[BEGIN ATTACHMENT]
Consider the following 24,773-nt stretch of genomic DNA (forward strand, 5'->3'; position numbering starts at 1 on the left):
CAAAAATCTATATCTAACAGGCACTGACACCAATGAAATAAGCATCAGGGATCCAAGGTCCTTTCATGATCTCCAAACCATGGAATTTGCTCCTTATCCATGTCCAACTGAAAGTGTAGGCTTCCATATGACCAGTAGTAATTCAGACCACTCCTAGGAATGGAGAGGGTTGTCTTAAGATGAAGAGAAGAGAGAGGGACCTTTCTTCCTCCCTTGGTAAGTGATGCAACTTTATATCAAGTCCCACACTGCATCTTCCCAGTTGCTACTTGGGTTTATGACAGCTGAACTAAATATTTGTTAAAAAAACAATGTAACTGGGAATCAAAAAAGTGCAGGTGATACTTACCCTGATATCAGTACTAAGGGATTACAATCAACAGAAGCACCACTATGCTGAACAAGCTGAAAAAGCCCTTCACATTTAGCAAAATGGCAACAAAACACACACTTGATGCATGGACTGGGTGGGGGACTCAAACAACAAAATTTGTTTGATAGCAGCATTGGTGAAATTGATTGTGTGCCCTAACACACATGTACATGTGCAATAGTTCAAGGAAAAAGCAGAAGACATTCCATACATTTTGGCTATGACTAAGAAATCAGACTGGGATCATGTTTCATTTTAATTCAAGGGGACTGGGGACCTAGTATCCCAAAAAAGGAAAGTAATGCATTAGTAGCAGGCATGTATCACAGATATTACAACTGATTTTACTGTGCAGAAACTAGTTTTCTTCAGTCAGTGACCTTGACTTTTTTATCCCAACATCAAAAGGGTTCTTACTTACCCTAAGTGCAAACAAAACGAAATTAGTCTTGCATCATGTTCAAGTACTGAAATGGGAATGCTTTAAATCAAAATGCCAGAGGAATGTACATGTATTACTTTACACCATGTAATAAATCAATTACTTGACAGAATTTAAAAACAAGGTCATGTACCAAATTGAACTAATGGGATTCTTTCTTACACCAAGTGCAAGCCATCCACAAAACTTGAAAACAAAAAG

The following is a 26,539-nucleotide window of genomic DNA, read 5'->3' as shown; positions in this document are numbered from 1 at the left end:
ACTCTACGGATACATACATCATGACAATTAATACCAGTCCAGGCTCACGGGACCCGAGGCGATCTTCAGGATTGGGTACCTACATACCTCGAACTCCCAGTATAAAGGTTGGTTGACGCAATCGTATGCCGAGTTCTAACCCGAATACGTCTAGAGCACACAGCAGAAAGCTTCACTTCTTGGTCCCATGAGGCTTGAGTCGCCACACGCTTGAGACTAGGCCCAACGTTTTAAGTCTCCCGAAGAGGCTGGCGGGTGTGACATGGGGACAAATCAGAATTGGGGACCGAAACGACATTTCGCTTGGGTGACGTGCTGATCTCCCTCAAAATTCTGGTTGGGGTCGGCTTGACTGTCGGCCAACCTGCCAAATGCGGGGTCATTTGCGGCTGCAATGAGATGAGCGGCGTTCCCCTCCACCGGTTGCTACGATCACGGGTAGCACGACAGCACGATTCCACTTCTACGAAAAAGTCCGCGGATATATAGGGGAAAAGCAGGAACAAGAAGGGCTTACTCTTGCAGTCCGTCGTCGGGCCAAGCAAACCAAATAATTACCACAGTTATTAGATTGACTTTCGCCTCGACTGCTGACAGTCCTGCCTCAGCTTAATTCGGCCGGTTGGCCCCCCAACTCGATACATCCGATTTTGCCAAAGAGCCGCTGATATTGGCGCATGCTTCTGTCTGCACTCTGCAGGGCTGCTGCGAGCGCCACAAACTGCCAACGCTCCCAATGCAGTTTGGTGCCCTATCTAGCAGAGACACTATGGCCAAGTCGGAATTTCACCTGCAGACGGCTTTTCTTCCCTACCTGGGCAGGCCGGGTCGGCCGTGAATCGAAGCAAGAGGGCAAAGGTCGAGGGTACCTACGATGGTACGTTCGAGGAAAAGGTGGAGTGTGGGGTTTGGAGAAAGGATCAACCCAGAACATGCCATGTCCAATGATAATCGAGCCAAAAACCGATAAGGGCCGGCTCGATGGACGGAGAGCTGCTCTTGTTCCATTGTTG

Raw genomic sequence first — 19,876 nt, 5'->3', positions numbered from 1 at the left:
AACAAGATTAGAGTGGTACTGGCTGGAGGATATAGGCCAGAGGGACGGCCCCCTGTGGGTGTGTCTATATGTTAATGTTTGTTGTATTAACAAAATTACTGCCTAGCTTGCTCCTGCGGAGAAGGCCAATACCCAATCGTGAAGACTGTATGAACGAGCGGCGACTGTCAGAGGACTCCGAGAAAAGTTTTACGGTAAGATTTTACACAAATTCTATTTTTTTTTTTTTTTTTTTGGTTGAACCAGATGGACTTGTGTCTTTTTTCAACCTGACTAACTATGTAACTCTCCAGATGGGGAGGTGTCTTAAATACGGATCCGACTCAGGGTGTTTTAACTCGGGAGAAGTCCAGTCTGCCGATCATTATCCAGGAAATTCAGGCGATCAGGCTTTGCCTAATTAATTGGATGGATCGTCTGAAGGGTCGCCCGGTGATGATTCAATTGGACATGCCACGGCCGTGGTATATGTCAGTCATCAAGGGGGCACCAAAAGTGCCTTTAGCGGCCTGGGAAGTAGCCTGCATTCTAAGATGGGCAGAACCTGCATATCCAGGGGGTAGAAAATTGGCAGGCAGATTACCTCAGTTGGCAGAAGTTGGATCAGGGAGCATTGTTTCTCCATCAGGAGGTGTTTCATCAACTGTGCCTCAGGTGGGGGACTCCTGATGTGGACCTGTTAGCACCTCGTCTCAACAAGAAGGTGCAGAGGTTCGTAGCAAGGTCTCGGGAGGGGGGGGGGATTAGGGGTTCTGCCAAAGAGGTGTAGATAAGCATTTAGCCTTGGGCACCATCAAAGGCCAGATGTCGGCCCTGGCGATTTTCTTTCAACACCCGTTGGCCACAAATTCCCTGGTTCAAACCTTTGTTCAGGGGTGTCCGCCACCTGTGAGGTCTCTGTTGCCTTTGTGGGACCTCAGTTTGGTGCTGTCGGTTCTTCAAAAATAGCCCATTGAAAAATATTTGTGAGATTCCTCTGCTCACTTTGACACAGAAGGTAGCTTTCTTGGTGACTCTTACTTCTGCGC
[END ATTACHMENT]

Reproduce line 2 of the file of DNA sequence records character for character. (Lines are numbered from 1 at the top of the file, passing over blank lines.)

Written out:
CAAAAATCTATATCTAACAGGCACTGACACCAATGAAATAAGCATCAGGGATCCAAGGTCCTTTCATGATCTCCAAACCATGGAATTTGCTCCTTATCCATGTCCAACTGAAAGTGTAGGCTTCCATATGACCAGTAGTAATTCAGACCACTCCTAGGAATGGAGAGGGTTGTCTTAAGATGAAGAGAAGAGAGAGGGACCTTTCTTCCTCCCTTGGTAAGTGATGCAACTTTATATCAAGTCCCACACTGCATCTTCCCAGTTGCTACTTGGGTTTATGACAGCTGAACTAAATATTTGTTAAAAAAACAATGTAACTGGGAATCAAAAAAGTGCAGGTGATACTTACCCTGATATCAGTACTAAGGGATTACAATCAACAGAAGCACCACTATGCTGAACAAGCTGAAAAAGCCCTTCACATTTAGCAAAATGGCAACAAAACACACACTTGATGCATGGACTGGGTGGGGGACTCAAACAACAAAATTTGTTTGATAGCAGCATTGGTGAAATTGATTGTGTGCCCTAACACACATGTACATGTGCAATAGTTCAAGGAAAAAGCAGAAGACATTCCATACATTTTGGCTATGACTAAGAAATCAGACTGGGATCATGTTTCATTTTAATTCAAGGGGACTGGGGACCTAGTATCCCAAAAAAGGAAAGTAATGCATTAGTAGCAGGCATGTATCACAGATATTACAACTGATTTTACTGTGCAGAAACTAGTTTTCTTCAGTCAGTGACCTTGACTTTTTTATCCCAACATCAAAAGGGTTCTTACTTACCCTAAGTGCAAACAAAACGAAATTAGTCTTGCATCATGTTCAAGTACTGAAATGGGAATGCTTTAAATCAAAATGCCAGAGGAATGTACATGTATTACTTTACACCATGTAATAAATCAATTACTTGACAGAATTTAAAAACAAGGTCATGTACCAAATTGAACTAATGGGATTCTTTCTTACACCAAGTGCAAGCCATCCACAAAACTTGAAAACAAAAAG